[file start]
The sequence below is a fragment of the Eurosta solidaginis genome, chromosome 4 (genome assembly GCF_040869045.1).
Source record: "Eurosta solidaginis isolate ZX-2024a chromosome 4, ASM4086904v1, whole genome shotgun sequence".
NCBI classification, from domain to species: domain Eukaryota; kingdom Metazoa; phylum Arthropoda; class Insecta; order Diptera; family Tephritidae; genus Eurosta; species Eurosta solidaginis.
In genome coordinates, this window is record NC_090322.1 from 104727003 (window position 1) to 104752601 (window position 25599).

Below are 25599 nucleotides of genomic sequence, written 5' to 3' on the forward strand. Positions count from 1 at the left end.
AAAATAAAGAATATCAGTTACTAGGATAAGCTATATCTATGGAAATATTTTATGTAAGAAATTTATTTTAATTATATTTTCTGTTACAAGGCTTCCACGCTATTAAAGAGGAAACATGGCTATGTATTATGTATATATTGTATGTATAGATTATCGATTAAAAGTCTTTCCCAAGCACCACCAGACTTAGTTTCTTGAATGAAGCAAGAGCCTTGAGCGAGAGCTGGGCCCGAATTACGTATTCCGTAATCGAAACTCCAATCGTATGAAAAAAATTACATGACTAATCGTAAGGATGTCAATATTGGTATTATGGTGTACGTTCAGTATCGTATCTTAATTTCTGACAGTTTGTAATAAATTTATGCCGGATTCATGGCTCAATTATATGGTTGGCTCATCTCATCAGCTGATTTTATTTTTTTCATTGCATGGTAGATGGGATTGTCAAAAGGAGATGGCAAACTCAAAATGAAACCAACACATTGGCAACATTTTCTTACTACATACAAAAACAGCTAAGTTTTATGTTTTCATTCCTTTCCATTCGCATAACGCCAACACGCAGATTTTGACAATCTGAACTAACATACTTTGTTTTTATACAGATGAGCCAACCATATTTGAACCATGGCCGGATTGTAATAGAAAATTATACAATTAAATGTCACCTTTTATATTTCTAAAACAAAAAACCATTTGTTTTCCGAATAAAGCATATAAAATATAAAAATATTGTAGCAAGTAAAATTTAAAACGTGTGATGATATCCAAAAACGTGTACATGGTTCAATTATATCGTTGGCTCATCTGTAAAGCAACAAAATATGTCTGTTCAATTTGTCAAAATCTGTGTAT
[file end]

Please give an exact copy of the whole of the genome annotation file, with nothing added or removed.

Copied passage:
The sequence below is a fragment of the Eurosta solidaginis genome, chromosome 4 (genome assembly GCF_040869045.1).
Source record: "Eurosta solidaginis isolate ZX-2024a chromosome 4, ASM4086904v1, whole genome shotgun sequence".
NCBI classification, from domain to species: domain Eukaryota; kingdom Metazoa; phylum Arthropoda; class Insecta; order Diptera; family Tephritidae; genus Eurosta; species Eurosta solidaginis.
In genome coordinates, this window is record NC_090322.1 from 104727003 (window position 1) to 104752601 (window position 25599).

Below are 25599 nucleotides of genomic sequence, written 5' to 3' on the forward strand. Positions count from 1 at the left end.
AAAATAAAGAATATCAGTTACTAGGATAAGCTATATCTATGGAAATATTTTATGTAAGAAATTTATTTTAATTATATTTTCTGTTACAAGGCTTCCACGCTATTAAAGAGGAAACATGGCTATGTATTATGTATATATTGTATGTATAGATTATCGATTAAAAGTCTTTCCCAAGCACCACCAGACTTAGTTTCTTGAATGAAGCAAGAGCCTTGAGCGAGAGCTGGGCCCGAATTACGTATTCCGTAATCGAAACTCCAATCGTATGAAAAAAATTACATGACTAATCGTAAGGATGTCAATATTGGTATTATGGTGTACGTTCAGTATCGTATCTTAATTTCTGACAGTTTGTAATAAATTTATGCCGGATTCATGGCTCAATTATATGGTTGGCTCATCTCATCAGCTGATTTTATTTTTTTCATTGCATGGTAGATGGGATTGTCAAAAGGAGATGGCAAACTCAAAATGAAACCAACACATTGGCAACATTTTCTTACTACATACAAAAACAGCTAAGTTTTATGTTTTCATTCCTTTCCATTCGCATAACGCCAACACGCAGATTTTGACAATCTGAACTAACATACTTTGTTTTTATACAGATGAGCCAACCATATTTGAACCATGGCCGGATTGTAATAGAAAATTATACAATTAAATGTCACCTTTTATATTTCTAAAACAAAAAACCATTTGTTTTCCGAATAAAGCATATAAAATATAAAAATATTGTAGCAAGTAAAATTTAAAACGTGTGATGATATCCAAAAACGTGTACATGGTTCAATTATATCGTTGGCTCATCTGTAAAGCAACAAAATATGTCTGTTCAATTTGTCAAAATCTGTGTAT